Addressing overweight and obesity is an important strategy in the primary and second prevention of disease including type 2 diabetes, hypertension, dyslipidemia, and cardiovascular disease [3
]. A sustained modest weight loss (approximately 5% to 10%) is associated with decreased risk of prediabetes, reductions in blood pressure, and improved lipids profiles [4
]. Thus, the questions of what are effective weight loss interventions, and what are realistic long-term outcomes, take on added importance for all health professionals counseling patients who are overweight/obese, as well as for the general public.
To answer these questions, we conducted a systematic review and meta-analysis of weight-loss intervention outcomes in studies with a minimum follow-up for 12 months [5
]. A total of 80 studies (n=26,355 with 18,199 completers (69%)) were reviewed. Weight-loss studies were categorized into eight types of interventions: advice alone, diet alone, diet and exercise, exercise alone, meal replacements, very-low-energy diets, and weight -loss medications (orlistat and sibutramine). A mean weight loss of 7.9 kg (8.5%) was observed during the first six months from diet and exercise, meal replacements, and/or weight-loss medications with weight plateaus at approximately six months. In studies extending to 48 months, a mean 3.9 kg (4%) of weight loss was maintained with none of the groups experiencing weight regain to baseline. Participants who received diet alone experienced a mean weight loss at six months of 4.9 kg (5%), maintaining a mean weight loss of 4.6 to 4.4 to 3.0 kg (4.2%, 3.0%, 3.0%) at 12, 24, and 48 months, respectively. Very –low-energy diet use resulted in a major mean weight loss of 17.9 kg (16%) at six months followed by a rapid regain so that at 12 months the mean weight loss was 10.9 kg (10%) and by 36 months 5.6 kg (5%). Exercise alone, without a focus on food intake, was not very effective, resulting in a mean 2.4 kg (2.7%) weight loss at six months and a mean of 1.0 kg (1.0%) at 24 months. It should, of course, be remembered the results are a bell-shaped curve, with some participants experiencing greater weight loss (the ones remembered by health professionals and reported in ads and television shows) and some participants experiencing very minimal, if any, weight loss (the ones “forgotten” by health professionals!). Figure 1 illustrates mean weight loss per subject in the lifestyle weight loss intervention groups (diet alone, diet + exercise, meal replacements, very-low calorie diets, exercise alone) and the advice alone group.
The primary weight- loss intervention implemented in the intervention arms was a reduced energy, lower-fat eating plan. Several studies used some combination of low-carbohydrate, high-protein diets. However, at 12 months there were no differences in weight loss based on the macronutrient content of the eating plan implemented. Specific goals for physical activity were also implemented. Continuous or intermittent moderate intensity exercise of 30 to 40 minutes three to five days per week or 150 minutes per week of moderate intensity physical activity/exercise was recommended. In addition, basic weight-loss behavioral strategies were used in nearly all of the studies, which include self-monitoring, goal setting, stimulus control, reinforcement, and cognitive change. Study participants in the clinical trials also benefitted from the continued professional support they received.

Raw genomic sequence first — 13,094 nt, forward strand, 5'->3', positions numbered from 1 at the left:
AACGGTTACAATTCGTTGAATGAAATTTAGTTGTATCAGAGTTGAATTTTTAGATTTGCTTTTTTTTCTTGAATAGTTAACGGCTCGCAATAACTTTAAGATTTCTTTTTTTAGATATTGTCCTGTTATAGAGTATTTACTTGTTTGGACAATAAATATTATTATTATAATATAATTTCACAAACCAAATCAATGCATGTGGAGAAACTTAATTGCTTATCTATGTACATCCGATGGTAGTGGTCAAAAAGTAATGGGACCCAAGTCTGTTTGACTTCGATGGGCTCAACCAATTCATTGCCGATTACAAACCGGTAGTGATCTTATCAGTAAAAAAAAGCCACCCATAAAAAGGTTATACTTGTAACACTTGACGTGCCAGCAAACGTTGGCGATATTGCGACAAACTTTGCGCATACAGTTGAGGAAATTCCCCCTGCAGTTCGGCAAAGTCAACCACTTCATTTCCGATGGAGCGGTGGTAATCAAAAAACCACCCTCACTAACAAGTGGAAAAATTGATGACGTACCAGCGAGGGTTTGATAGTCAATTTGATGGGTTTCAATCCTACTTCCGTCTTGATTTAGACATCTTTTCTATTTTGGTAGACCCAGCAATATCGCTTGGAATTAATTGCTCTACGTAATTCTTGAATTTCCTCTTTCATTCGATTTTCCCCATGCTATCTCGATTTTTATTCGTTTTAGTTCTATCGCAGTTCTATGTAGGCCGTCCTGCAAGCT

Because weight loss plateaus at approximately six months, the emphasis of a weight-management program must evolve from a focus on reduced energy intake and regular physical activity for weight loss to a focus on reduced energy intake and regular physical activity for continued weight-loss maintenance [6
]. Health care professionals and participants often express frustration believing that if a reduced energy intake is maintained (or decreased even further as was done in some studies), weight loss should continue. There is no evidence that this occurs, even when weight-loss interventions are continued. However, if the weight loss interventions are discontinued, weight regain is likely to occur.
Individuals with obesity struggling to achieve and maintain weight loss are often not adequately aware of the biological adaptations that occur when they lose weight [7
]. Irrespective of starting weight, caloric restriction triggers several biological adaptations designed to prevent starvation [8
]. Weight is tightly regulated by neural, hormonal, and metabolic factors. Hormonal adaptations (decreased leptin, peptide YY, cholecystokinin, insulin and increased ghrelin, gastric inhibitory polypeptide, pancreatic polypeptide) that stimulate appetite and weight gain after diet-induced weight loss remain for at least one-year after the initial weight reduction [9
]. Weight loss also results in adaptive thermogenesis (decrease in resting metabolic rate) that has also been shown to be maintained for up to one year [10
]. Further evidence indicates that biological pressure to restore bodyweight to the highest-sustained lifetime levels gets stronger as weight loss increases [11
]. Therefore, weight maintenance strategies must be ongoing and take into account the fact that weight-loss maintenance is more difficult than weight loss.
It is, however, important to remind individuals struggling with weight that weight losses of 5% to 10% of initial bodyweight result in clinically meaningful risk reductions-prevention or delay of type 2 diabetes, decreases in blood pressure and circulating inflammatory markers (C-reactive protein and cytokines), and potential improvements in lipid levels, despite the fact that these weight loss goals might be disappointing to the individual .